BP oil destroys wildlife


This video from the USA says about itself:

The first segment of a three part interview with the Audubon Society, Finley Hewes and Dustin Renaud take us through their experiences dealing with the aftermath of the oil spill. Watch in the second half of the piece for a suggestion on a way to help migratory birds on their way through the damaged Gulf landscape on their annual journeys. I’m not sure that it’s anything that most people would have thought of and it’s something that people can do even if they live far from the Gulf.

And here are parts 2 and 3 of that interview.

From Audubon Magazine in the USA:

Special Report: The BP Gulf Oil Disaster

Marine Life

Toxic Brew

Millions of gallons of oil and dispersants have been pumped and dumped into the Gulf of Mexico, essentially creating what amounts to a science experiment. Carl Safina, a prominent ecologist and marine conservationist, explores the repercussions for sea life, and its uncertain future.

Compared with a similar stretch of American coast or area of open ocean, the Gulf of Mexico has an unusually rich concentration of wildlife. Certain species that roam the open Atlantic stream into the Gulf to breed; some breed there exclusively. Many others winter on the Gulf’s shores or in its warm waters. Year-round residents, such as shrimp and oysters, support wildlife up the food chain, forming the base of the region’s vibrant seafood industry. The Gulf is of hemispheric importance to fisheries—its bounty has made the United States the world’s third-largest seafood producer, and it generates about 20 percent of our commercial seafood. I’ve visited the region several times since the oil eruption began, seeing the effects firsthand, speaking to fishermen and others affected by the disaster.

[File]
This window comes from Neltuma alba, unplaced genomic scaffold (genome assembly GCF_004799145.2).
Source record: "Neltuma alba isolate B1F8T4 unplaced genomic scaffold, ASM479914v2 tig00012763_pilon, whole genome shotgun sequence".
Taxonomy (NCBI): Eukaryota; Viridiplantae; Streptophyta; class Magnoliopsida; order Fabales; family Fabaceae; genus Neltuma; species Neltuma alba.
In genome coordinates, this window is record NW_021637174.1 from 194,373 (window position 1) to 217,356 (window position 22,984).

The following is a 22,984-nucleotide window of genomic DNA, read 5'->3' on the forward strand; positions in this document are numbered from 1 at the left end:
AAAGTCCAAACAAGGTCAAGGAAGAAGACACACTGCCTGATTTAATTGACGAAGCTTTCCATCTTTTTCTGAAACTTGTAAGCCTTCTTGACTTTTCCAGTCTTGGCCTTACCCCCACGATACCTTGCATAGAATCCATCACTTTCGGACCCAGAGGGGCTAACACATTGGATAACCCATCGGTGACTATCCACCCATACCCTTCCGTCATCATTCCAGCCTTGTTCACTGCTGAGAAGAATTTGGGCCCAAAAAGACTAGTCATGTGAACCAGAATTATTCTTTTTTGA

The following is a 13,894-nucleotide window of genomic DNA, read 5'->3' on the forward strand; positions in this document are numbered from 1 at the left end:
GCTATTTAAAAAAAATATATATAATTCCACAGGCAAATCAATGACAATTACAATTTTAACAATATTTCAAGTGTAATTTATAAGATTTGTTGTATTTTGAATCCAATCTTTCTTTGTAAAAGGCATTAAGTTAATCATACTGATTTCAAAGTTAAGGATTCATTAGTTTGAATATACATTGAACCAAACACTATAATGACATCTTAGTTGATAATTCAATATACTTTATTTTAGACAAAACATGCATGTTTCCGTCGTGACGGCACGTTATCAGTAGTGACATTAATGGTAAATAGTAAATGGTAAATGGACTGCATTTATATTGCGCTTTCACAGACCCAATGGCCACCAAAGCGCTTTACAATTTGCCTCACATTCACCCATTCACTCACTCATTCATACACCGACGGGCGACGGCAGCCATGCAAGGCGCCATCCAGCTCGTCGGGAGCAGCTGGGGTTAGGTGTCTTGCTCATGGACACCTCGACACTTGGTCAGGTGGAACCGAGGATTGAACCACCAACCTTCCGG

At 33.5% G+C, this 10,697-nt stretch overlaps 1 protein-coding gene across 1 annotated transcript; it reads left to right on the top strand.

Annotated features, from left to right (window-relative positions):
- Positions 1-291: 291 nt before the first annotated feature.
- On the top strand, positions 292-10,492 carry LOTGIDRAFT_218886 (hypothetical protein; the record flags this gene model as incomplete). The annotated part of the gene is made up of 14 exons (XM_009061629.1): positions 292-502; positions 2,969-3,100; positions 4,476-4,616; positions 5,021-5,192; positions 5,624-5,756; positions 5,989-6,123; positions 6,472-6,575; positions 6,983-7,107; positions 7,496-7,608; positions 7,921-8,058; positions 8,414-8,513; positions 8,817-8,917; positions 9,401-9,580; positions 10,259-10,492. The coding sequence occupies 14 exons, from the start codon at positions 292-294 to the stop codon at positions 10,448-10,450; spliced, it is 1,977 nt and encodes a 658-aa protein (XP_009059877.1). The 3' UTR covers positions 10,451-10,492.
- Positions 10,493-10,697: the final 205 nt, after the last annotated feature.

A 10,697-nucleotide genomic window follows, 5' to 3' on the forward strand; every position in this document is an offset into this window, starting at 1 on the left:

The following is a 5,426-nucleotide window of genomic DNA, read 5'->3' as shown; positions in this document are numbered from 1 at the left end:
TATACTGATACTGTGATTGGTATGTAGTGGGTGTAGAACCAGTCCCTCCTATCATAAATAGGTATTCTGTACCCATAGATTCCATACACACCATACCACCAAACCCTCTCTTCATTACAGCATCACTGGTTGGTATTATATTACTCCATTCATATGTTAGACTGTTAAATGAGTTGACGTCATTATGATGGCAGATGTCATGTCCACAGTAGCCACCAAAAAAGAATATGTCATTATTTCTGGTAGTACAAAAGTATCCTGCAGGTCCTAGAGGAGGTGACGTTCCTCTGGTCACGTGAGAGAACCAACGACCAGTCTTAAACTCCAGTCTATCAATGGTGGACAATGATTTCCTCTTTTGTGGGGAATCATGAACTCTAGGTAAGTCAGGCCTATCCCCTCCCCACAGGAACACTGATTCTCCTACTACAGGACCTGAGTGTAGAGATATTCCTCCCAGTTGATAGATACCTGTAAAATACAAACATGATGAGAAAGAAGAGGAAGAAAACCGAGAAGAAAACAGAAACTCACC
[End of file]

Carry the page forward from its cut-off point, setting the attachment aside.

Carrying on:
At present, the most accurate assessment of marine wildlife is: No one really knows anything. At this writing, we don’t even know the problem’s dimensions. Millions and millions of gallons of crude remain in the waters, and dispersants have irretrievably dissolved oil into the sea, where it can’t evaporate or weather as it would in the heat and sunlight of the surface. Nor can it be seen or quantified. Furthermore, the main deployed defenses, booms and dispersants, work at cross-purposes. Booms along the coast have many gaps, and they are not designed to work in open water. As bird protection they’re pointless, because birds fly, and the whole idea behind booms—that oil floats—is defeated by dissolving the oil into the water with dispersants, creating a toxic brew.

In that water, of course, lives an extraordinary range of wildlife. While laboratory tests show dispersants, oil, and a mixture of the two kill fish, fish larvae, and shrimp, sedentary creatures are perhaps most at risk from these substances. Oysters and coral reefs—and the people and other wildlife that depend on them—are essentially defenseless. Crude has reportedly come up on fishing nets and crab traps in places where little or none has been visible on the surface. Everyone understands that the troubled wildlife we observe is a small fraction of what is being affected. How big is the problem? How long till recovery? The dose makes the poison. The entire system and its wildlife can—and do—withstand natural oil seeps and chronic oil spills from boat engine exhaust, fuel leaks, bilge pumping, and road runoff. It’s a matter of how much oil will enter the Gulf (unknown), where it will go and in what concentrations (unknown), and for how long (unknown).

The Gulf’s species, of course, recover at greatly varying rates. Shrimp, fishes, corals, crabs, molluscs, cetaceans, and turtles have quite different rates of maturation, reproduction, and potential population growth. Some can withstand more stress and some bounce back better. Others may feel the consequences for decades. Oil from the Exxon Valdez killed more than a third of the killer whales in Alaska’s Prince William Sound. Their numbers have never recovered. The effects of temperate and sub-Arctic spills have lasted decades. In the Gulf the heat will likely speed weathering and evaporation of surface oil, raising the possibility that recovery will occur sooner than it has in some other oil incidents. It all remains to be seen.

Hurricanes Could Carry Gulf “Oil” Inland: here.

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